After the press meeting, Andy and myself went back to the British Embassy in order that I could photocopy some music for today's workshop at the conservatoire. I didn't know what to expect of the Embassy, but I didn't imagine it to be anything like as busy. It seemed the whole staff were rushing around with bits of paper and answering calls for the entire hour I was there. I also got to see why the Foreign Office back in London refer to Andy's staff as the 'Bond Girls'. Quite honestly, I wasn't sure if I was at the British Embassy or a model agency!
Andy seemed to have the telephone glued to his ear for the whole time I was there. Quite honestly I was glad to leave - I needed to relax by the pool again, the stress was too much to handle. Andy's driver took me back to the hotel. As I sat in the comfort of the air-conditioned motor, I was trying to get my head around the fact that people actually work here. It's hard to believe that people can wear a suit and do a days work when you look at the sea and the beach. I also couldn't get my head around the driving. It seems to be a 'free for all' with no rules. You drive where you like, in any direction, in spite of what the traffic lights or signs say. The overriding motto seems to be 'who dares wins'. I met the others back at the pool on my return. They'd had a very stressful morning deciding whether to lie on their backs or their fronts as they worshiped the sun god. This afternoon had been designated as workshop/concert at the conservatoire. We arrived at 3pm to find most of our students already waiting for us in the hall. I noticed that unlike Monday night's performance, the air conditioning had been switched on prior to our visit. We were soon set up and stuck into it. We started with the Barber of Seville Overture. As we launched into the main theme I was aware that the lights were becoming gradually dimmer and then, 'pop' - we were plunged into complete darkness. We carried on playing for a few more minutes regardless - thinking they'd come back on again - but no, it wasn't to be so we stopped. As we did so, I heard Andy's voice telling us it was a power cut and it would take a minute for the Conservatoire's generator to kick in. He was right. We carried on from where we'd got to, and completed the piece. The student's applause was very enthusiastic. As Andy was too ill to perform the Oscar Bohme Sextet on Monday night, we decided to give it it's full airing this afternoon. I did get the impression this 'classical' chamber music wasn't quite to the students taste. We chose Michael Torke's August for our next piece. We didn't get too far into it before we all began to struggle through the now lack of air conditioning. When the lights had gone off a half hour earlier so did the air conditioning. As we were now powered only by the school's generator, the air conditioning hadn't been switched back on. Torke's August is a very demanding piece physically at the best of times, and five minutes into it I was sweating obscenely. Sweat was running down my face and into my eyes. I noticed Richard was forced to stop completely in order to wipe his face to maintain some sort of embouchure. When we finally got to the end I felt as it we'd all run a marathon. I can't say it was our finest performance of the piece to date - we were just glad no one had keeled over as a result! We finished our little concert with our version of the Metheny's 'Better Days Ahead'. There's no doubt the students prefer this sort of stuff by the applause it got. After a few questions from the teachers about FAB's history the lights finally went off completely and we resolved to complete the workshop outside. By now it was getting cooler anyway as the afternoon passed into dusk. As we carried our equipment outside, Andy informed me that the school would have turned off the generator to save money. I was brought a coffee by one of the students. Before I could say no, she had handed me my espresso and had tipped in two heaped teaspoons of sugar. For some reason I finished it wincing with every sip.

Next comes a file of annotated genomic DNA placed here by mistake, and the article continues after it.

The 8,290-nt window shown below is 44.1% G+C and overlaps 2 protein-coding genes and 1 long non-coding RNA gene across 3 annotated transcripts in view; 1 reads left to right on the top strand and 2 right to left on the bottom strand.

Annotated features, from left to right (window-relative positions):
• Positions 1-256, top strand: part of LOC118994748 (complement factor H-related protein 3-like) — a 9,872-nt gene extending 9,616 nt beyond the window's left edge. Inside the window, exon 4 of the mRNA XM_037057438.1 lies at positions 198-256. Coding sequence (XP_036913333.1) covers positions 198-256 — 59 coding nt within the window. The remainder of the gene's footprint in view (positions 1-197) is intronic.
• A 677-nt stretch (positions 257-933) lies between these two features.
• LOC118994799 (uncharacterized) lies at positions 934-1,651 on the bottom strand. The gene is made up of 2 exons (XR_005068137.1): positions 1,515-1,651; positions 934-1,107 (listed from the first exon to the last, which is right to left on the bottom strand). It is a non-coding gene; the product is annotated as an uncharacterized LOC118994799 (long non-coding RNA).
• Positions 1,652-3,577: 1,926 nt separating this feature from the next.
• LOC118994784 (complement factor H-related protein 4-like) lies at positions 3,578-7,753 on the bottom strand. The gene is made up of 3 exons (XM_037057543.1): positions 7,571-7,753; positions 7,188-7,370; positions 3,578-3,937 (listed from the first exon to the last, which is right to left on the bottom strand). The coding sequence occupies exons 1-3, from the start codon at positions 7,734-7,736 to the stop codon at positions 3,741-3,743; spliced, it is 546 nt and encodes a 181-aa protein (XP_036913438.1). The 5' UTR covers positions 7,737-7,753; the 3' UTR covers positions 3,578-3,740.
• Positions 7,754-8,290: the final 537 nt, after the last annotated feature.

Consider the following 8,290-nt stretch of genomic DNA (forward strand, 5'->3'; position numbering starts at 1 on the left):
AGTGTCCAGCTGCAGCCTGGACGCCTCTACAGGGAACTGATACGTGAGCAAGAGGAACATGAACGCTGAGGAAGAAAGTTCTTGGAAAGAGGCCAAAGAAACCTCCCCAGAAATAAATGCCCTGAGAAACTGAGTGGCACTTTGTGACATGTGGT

The workshop continued with the students playing to us individually. The Conservatoire Workshop
First up was a trumpeter from the National Symphony Orchestra playing the Hindemith Trumpet Sonata. His performance was commendable and set the bench-mark for the others to follow. The standard here on the whole was very good. Over the next hour or so we heard several other trumpeters, a horn, a tuba and a couple of trombones and we took many questions on all aspects of brass playing & music. Andy translated the whole afternoon into English for us and vice verse. I think it was agreed by all that the 3 and a half hours spent at the conservatoire this afternoon was well worth the effort.
The evening was spent in the company of Andy at another of the fabulous restaurants that are in abundance in this part of town. Andy dropped us at our hotel and the girls decided to head for bed. The chaps made an executive decision to hit a few of the local bars. For the next hour we shouted our conversations to each other as the merengue music blaring from the speakers above the bar gave us no alternative. By 1.30am Sam was making his excuses and so Richard and me headed for the Casino. Two hours later and $65 down I decided enough was enough and my bed beckoned.
This morning was our first early start since we've been in the DR. I was up for 8.30am in order to pack my case as we were to leave for the beach resort of Puerto Plata. You soon learn that there is no rush for anyone in the DR it took the five of us over an hour to check out. The journey ahead was to take the next four hours with two stops along the way at the DR's 'Welcome Break' equivalents. It will shortly be the presidential elections here and every 50 yards for the next four hours, we were treated to the smiling faces of the different candidates on roadside placards. The candidates seemed to include Saddam Hussein and Betty Boothroyd look-alikes from what I could see.